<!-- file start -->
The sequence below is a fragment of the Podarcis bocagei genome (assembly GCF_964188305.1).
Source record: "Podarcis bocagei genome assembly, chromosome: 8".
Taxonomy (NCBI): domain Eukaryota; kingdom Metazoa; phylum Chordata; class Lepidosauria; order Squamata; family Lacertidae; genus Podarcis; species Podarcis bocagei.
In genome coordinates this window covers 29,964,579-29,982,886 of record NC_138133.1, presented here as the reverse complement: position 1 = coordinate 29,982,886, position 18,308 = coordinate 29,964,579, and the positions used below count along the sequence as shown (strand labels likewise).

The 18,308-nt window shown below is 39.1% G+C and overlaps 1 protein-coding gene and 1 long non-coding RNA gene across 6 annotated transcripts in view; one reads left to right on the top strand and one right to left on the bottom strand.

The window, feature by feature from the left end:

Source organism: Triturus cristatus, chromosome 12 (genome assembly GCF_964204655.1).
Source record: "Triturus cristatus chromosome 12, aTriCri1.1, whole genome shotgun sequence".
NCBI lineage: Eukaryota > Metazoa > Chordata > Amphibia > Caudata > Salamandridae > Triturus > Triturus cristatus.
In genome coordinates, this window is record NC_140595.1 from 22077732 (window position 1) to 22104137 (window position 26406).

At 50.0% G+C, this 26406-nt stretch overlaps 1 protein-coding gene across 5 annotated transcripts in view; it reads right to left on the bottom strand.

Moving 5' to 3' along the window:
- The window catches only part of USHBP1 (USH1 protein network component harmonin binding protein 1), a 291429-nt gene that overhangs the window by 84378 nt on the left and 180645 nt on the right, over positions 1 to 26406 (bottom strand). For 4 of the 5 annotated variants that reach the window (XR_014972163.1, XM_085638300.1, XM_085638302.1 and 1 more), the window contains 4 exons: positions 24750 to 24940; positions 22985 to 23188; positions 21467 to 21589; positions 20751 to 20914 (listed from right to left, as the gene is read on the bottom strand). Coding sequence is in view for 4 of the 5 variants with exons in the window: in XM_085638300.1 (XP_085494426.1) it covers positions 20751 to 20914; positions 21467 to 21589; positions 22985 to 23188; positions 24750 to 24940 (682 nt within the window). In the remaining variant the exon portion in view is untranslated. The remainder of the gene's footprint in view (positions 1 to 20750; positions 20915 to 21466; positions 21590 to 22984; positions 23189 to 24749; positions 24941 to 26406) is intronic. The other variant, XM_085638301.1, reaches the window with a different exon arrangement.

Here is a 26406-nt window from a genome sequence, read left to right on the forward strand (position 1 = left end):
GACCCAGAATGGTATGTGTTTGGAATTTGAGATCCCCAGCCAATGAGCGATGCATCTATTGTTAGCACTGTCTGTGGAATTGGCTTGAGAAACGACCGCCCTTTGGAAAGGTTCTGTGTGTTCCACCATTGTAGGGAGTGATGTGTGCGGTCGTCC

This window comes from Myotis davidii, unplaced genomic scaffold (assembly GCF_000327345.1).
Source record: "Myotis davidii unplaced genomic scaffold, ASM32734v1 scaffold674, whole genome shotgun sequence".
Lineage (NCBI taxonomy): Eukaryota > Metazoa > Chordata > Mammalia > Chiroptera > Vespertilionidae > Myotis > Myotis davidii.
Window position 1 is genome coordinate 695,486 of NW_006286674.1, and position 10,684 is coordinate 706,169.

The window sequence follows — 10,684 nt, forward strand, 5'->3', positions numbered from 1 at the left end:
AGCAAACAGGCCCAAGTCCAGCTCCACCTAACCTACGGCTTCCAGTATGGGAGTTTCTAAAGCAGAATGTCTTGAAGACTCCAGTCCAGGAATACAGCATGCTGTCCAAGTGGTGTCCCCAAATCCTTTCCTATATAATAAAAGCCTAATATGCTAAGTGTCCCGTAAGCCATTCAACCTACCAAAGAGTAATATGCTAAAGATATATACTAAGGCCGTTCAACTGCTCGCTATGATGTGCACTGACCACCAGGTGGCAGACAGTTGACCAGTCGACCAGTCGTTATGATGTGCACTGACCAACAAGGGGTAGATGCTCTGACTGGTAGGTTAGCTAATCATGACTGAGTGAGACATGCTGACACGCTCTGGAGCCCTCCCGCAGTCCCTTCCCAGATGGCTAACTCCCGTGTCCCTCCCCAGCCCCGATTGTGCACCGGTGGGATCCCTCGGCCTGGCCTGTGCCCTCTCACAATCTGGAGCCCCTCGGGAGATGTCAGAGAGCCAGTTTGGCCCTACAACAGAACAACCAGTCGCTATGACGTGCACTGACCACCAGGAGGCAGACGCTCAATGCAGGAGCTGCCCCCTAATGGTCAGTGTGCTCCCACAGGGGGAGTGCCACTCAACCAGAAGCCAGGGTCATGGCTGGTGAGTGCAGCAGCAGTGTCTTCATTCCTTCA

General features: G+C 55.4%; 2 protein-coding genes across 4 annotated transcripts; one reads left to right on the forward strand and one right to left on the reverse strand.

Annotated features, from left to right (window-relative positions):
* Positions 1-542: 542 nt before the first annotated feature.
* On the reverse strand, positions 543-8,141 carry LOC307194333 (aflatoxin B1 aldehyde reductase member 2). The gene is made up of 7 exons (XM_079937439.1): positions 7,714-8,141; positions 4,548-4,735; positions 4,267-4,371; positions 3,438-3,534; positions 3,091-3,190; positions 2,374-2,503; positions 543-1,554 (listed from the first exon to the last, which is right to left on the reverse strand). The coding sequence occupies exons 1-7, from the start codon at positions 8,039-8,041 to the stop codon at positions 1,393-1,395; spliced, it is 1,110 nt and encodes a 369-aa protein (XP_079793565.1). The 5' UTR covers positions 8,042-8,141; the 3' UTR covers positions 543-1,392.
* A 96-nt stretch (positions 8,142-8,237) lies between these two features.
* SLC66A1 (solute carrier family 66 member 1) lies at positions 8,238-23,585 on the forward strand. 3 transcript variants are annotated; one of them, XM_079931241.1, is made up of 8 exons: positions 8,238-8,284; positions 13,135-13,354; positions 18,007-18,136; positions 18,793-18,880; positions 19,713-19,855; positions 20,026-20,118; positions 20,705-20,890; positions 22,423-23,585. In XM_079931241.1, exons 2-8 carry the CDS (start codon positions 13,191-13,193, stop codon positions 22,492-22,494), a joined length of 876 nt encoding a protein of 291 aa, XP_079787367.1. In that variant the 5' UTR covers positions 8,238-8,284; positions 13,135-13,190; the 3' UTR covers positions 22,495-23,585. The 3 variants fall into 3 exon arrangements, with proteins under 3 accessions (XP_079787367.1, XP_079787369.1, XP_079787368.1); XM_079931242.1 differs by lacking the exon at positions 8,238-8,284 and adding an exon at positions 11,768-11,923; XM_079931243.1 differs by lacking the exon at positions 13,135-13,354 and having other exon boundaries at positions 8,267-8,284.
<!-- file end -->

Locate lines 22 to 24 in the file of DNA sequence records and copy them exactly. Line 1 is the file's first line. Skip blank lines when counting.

General features: G+C 55.4%; 2 protein-coding genes across 4 annotated transcripts; one reads left to right on the forward strand and one right to left on the reverse strand.

Annotated features, from left to right (window-relative positions):
* Positions 1-542: 542 nt before the first annotated feature.